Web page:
Planting a tree seems like and can be a pretty simple process. However, if you think through a few factors before selecting and planting a tree, you give it the best chance to succeed and add benefits to your property for decades to come. Here are a few tips.
1. Match species to site
Make sure the tree is cold hardy for your region. Check your soils to determine if there will be a nutrient/pH incompatibility before planting so that you won't have to correct it later. Look at what trees do well in your area.
2. Leave space for growth
Trees grow, of course, but it seems that people sometimes forget about this. I recently completed a management plan for a homeowners' association in Illinois where about 300/1000 trees have outgrown their space only 10 years after planting. Trees don't give us much benefit until they reach maturity, so give them the space to do so!
3. Inspect for defects
Examine the tree at the nursery or garden center. Look for the following:
Good form - does it have a good central leader? Broken branches?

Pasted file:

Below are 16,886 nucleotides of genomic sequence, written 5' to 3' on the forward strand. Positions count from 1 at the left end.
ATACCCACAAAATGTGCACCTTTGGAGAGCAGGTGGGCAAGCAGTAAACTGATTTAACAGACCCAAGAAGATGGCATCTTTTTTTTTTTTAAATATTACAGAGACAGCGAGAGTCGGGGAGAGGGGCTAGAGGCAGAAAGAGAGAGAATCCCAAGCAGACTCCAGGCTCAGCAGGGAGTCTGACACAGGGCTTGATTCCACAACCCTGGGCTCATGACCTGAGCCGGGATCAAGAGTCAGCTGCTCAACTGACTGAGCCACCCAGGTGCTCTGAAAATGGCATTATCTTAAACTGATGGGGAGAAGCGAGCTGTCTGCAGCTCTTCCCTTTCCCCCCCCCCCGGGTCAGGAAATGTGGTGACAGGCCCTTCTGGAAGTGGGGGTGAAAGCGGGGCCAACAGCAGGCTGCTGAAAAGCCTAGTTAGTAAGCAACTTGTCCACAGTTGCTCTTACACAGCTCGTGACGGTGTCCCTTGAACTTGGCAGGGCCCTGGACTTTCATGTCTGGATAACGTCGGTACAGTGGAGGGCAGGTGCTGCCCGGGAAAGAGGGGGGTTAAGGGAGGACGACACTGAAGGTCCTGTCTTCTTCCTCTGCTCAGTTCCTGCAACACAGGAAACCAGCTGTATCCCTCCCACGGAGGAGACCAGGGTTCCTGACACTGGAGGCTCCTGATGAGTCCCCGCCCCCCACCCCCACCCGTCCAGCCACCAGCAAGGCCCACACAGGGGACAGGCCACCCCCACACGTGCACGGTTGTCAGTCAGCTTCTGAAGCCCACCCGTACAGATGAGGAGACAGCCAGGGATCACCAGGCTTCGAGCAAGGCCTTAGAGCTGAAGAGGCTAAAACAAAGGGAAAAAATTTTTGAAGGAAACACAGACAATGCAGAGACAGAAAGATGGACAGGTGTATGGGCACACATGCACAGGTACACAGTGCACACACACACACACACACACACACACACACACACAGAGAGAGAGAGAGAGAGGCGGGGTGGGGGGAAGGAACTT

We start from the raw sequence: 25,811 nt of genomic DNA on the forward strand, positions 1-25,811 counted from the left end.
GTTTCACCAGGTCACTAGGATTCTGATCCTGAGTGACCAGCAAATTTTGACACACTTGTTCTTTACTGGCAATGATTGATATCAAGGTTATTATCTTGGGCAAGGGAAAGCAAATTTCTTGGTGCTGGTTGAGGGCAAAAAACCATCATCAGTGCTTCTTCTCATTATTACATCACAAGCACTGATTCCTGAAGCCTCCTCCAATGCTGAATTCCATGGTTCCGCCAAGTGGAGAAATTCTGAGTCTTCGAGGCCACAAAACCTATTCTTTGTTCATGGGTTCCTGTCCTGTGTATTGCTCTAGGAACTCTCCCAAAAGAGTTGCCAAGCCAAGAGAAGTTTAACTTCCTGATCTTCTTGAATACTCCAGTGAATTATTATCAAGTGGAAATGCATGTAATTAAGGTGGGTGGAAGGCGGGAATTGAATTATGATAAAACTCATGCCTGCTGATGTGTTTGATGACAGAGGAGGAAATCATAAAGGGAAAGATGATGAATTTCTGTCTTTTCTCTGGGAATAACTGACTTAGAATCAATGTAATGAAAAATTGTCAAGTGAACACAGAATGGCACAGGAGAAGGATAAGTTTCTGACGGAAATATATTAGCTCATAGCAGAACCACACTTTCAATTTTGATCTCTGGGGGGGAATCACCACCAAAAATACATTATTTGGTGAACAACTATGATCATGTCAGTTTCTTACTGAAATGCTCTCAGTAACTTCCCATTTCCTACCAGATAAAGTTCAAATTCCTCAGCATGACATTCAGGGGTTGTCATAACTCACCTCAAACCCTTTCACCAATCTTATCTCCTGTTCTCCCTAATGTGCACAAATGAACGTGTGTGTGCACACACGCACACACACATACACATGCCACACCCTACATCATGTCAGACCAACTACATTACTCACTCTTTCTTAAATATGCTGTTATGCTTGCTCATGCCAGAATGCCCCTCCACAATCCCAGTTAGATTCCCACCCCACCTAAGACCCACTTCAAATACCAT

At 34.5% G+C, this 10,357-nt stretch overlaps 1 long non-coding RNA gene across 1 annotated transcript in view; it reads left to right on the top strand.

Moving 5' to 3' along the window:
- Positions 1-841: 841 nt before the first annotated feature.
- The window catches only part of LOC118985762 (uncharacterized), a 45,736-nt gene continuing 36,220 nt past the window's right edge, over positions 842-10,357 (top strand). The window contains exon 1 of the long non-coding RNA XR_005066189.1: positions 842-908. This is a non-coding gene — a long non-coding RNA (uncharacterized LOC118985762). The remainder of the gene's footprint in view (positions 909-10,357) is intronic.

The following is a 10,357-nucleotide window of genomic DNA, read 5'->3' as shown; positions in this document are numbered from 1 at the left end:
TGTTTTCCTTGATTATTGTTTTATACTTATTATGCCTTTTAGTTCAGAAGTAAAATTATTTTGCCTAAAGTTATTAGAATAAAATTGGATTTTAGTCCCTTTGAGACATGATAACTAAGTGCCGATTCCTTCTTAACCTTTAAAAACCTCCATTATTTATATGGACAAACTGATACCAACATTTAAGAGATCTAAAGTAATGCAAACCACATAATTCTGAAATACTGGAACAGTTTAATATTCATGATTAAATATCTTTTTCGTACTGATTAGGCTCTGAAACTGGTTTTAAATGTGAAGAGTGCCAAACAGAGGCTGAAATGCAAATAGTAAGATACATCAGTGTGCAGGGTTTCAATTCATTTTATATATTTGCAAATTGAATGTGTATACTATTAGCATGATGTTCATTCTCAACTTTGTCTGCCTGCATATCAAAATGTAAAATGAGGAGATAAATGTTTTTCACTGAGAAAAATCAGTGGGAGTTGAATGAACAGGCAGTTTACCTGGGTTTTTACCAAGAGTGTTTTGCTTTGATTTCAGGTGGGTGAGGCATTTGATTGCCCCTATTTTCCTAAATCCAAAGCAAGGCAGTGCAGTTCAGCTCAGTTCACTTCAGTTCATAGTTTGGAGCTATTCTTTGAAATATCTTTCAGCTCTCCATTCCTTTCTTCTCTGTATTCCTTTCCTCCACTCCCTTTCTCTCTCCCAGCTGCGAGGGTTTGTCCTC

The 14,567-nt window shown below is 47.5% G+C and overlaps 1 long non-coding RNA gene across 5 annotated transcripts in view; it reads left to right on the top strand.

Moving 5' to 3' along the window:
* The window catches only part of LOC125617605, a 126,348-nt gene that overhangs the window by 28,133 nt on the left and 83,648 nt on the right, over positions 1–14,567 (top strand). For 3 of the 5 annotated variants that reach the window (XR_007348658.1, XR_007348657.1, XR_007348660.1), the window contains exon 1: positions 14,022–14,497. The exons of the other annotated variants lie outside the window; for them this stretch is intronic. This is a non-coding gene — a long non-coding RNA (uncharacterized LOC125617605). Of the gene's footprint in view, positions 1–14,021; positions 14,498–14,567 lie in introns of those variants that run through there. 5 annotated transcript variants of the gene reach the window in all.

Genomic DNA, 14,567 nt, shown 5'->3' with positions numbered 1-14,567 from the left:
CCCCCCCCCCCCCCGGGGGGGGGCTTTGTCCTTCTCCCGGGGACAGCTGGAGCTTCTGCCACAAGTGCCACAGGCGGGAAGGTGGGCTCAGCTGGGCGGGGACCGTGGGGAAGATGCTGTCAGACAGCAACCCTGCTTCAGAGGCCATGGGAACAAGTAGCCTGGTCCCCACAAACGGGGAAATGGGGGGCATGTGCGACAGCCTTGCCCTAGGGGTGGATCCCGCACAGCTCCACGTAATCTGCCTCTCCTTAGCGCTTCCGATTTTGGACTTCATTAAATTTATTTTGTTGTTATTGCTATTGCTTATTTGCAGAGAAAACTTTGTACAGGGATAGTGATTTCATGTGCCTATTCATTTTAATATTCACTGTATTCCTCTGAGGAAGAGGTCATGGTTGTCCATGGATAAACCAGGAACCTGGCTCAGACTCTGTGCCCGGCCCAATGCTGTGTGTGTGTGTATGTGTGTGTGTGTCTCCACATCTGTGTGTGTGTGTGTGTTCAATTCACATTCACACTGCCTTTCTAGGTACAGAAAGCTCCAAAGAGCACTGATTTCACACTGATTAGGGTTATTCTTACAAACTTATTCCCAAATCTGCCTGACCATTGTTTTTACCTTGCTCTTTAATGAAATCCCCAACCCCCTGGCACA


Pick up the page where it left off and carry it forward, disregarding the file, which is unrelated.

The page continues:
Signs of disease/insects
Healthy root flare
Basically, start with a healthy tree to minimize problems later.
4. Proper planting hole
Dig the hole just deep enough to plant the root ball or bare roots. The root flare should sit a couple inches above grade once planted. Dig the hole about 3X the root ball width. Backfill with soil of similar texture to the surrounding soil.
5. Post planting care
Make sure to water the tree regularly after planting. A lack of water is the number one reason why newly-planted trees don't survive.
You should also place mulch around the base of the tree, but not touching it. Mulch against the trunk can lead to rot on the trunk and root problems down the line. A 3-4 inch layer of mulch is best. Replenish as needed.
Only stake the tree if it can't stand on its own, or if vandalism is a concern. If you must stake, remove it after one growing season.